BY KUDZAI KUWAZA
MORE than three quarters of businesses across various sectors of the economy have said the ease of doing business in Zimbabwe was unfavourable as a result of policy inconsistencies and limited financing, according to a new survey.
The findings were revealed yesterday at the launch of the Zimbabwe National Chamber of Commerce (ZNCC) inaugural State of Industry and Commerce Survey, which was undertaken to provide information on industry performance.
The performance relates to capacity utilisation across all sectors of the economy.
The survey also looked at business confidence, competitiveness and new business establishments from year-to-year.
The survey was carried out in partnership with the Friedrich Naumann Foundation for Freedom in Zimbabwe.
It said 76% of respondents said the ease of doing business remained unfriendly in 2021.
However, 11% of respondents said the doing business environment was conducive, while 13% were neutral.
For the year 2020, 92% of the respondents said the ease of doing business was unfavourable with just 5% saying the doing business environment was conducive while 3% were neutral.
“Respondents were asked to indicate the challenges weighing down on the ease of doing business in the country. According to the survey results, the major challenges relate to limited availability of credit (91%), unpredictable policy landscape (82%), multiple licence requirements (73%) and red tape in public offices (67%) among others,” the report
“Zimbabwe lacks patient capital which is critical for the much-needed recapitalisation and retooling.”
The survey noted that over the past three years, the promulgation of a plethora of satutory instruments (SIs) had unintended destabilising effects on businesses.
It said the SIs were introduced with neither consultation with the business community nor impact analysis.
It also noted that despite the establishment of the Zimbabwe Investment Development Agency, red tape and multiple licences remained major inhibitors to doing business in Zimbabwe.
“More reforms are still needed in the licensing regime and efficiency in public service delivery,” the report observes.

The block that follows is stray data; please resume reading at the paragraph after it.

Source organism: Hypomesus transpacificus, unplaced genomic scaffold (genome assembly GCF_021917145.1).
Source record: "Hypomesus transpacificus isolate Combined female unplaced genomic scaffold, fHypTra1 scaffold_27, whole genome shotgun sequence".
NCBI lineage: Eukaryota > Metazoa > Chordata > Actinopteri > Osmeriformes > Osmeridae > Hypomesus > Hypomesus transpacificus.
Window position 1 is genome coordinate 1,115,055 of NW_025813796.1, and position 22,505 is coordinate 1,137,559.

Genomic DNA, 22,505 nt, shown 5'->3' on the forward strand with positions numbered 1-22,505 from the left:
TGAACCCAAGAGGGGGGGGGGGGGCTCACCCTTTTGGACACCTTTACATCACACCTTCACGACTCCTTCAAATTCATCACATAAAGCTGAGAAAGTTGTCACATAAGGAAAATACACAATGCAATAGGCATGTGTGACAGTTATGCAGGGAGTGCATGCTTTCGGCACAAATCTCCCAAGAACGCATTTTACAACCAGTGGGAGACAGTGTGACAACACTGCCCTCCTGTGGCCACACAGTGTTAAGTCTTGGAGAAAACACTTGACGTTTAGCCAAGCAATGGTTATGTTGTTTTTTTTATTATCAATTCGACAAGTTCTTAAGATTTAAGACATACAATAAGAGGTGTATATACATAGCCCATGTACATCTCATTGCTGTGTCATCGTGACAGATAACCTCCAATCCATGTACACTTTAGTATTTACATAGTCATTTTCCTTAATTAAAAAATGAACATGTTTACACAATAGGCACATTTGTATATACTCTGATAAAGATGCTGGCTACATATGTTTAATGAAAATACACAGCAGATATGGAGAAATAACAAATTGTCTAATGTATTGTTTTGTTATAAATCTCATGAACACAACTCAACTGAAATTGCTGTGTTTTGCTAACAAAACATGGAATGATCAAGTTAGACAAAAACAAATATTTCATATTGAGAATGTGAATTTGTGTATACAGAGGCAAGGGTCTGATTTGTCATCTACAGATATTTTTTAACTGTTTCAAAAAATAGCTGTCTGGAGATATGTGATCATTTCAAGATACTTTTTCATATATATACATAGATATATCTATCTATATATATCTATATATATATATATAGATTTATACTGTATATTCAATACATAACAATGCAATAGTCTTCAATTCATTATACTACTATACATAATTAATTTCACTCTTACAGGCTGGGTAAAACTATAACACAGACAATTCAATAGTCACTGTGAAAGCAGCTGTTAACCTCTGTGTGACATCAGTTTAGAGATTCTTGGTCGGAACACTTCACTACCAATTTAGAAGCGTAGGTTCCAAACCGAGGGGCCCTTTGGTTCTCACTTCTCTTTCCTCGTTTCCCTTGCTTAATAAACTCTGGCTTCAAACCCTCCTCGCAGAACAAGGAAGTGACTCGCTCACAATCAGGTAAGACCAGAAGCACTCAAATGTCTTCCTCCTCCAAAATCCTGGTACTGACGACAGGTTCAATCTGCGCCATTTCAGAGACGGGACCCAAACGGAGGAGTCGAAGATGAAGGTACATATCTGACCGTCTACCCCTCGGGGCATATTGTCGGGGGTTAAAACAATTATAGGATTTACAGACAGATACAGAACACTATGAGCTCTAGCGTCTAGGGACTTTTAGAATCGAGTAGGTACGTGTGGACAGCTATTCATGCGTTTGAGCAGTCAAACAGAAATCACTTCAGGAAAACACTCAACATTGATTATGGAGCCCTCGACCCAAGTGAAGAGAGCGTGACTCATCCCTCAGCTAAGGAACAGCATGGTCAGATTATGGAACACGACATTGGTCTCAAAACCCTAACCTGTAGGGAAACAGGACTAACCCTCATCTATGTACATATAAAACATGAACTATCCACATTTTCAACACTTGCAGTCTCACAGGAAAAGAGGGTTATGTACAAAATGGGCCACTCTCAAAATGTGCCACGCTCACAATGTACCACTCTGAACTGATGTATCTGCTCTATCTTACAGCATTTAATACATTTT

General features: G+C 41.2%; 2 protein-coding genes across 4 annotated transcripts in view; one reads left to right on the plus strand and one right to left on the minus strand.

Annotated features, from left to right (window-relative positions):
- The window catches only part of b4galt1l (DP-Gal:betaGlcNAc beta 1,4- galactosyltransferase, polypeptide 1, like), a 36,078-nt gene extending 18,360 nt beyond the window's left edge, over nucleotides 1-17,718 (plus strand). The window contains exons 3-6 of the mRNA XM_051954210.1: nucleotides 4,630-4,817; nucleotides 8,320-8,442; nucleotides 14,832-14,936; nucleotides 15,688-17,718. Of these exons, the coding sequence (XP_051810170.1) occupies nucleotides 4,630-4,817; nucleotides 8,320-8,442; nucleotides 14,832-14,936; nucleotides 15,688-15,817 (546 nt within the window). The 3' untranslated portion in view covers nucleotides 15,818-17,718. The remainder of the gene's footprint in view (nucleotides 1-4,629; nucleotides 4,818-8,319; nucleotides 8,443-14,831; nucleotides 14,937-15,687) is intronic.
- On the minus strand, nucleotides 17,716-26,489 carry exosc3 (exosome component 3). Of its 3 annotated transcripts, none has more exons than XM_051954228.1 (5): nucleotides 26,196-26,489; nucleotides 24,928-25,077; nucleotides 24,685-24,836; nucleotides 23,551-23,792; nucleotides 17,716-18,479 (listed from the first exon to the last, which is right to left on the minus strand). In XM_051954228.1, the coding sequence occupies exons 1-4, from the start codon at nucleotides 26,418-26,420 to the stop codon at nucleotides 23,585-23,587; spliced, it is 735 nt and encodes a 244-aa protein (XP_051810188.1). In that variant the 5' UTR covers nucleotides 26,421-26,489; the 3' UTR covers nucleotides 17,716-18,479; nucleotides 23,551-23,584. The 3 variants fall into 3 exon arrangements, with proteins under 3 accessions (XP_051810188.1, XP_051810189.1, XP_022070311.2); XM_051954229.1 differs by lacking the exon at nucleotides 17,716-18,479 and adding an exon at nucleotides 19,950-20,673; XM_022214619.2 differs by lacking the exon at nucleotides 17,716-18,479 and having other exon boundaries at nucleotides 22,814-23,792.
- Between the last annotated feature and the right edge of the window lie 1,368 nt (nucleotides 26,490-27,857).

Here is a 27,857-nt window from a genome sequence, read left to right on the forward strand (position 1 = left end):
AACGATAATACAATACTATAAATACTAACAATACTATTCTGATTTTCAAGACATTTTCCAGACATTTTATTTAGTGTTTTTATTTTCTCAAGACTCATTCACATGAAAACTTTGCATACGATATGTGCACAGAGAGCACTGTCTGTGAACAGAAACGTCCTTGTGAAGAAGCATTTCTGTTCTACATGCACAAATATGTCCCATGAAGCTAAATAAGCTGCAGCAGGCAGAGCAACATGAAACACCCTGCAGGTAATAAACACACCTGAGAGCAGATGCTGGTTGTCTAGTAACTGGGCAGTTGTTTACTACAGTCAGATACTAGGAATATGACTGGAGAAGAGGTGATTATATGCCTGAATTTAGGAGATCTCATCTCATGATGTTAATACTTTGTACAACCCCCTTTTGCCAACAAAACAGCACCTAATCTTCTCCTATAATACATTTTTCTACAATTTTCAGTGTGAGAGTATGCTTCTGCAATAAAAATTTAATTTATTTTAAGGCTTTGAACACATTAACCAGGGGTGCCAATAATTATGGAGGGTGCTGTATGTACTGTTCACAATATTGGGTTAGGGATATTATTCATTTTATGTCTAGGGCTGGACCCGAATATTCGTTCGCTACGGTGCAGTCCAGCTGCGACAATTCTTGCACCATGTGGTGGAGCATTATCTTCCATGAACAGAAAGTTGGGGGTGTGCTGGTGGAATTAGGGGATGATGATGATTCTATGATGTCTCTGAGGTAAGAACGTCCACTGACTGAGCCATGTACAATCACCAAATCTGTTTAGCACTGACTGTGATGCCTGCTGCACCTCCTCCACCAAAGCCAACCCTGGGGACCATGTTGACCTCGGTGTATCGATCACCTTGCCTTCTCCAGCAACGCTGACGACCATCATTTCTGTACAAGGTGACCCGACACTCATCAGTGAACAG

The report revealed that sectoral capacity utilisation ranged from 10% to 80%, the average being 47,5%.
The sectors with relatively high levels of capacity utilisation include agriculture, hunting, fishing and forestry (80%), transport and storage (77%) and information and communication (70%).
The sectors with low capacity utilisation were arts, entertainment and recreation (10%), accommodation and food service activities (21%) and financial and insurance activities (27%).
Among the drivers of capacity utilisation for the high performers, the report reveals, is the existence of readily available markets, the availability of capital and local raw materials.
COVID-19 restrictions, lack of capital and skills contributed to the low capacity utilisation for sectors such as the arts and tourism.
Launching the report, Finance minister Mthuli Ncube said the survey revealed the urgent need for government to source more foreign currency especially for those sectors with low capacity utilisation.
As to the concern of the plethora of SIs, Ncube said it was all part of efforts to fine-tune the economy.
“Government is working hard to address the challenges to create an enabling economic environment,” he said.
“It is not yet uhuru. We still have a long way to go but we ask for discipline from business to be able to meet our objectives.”
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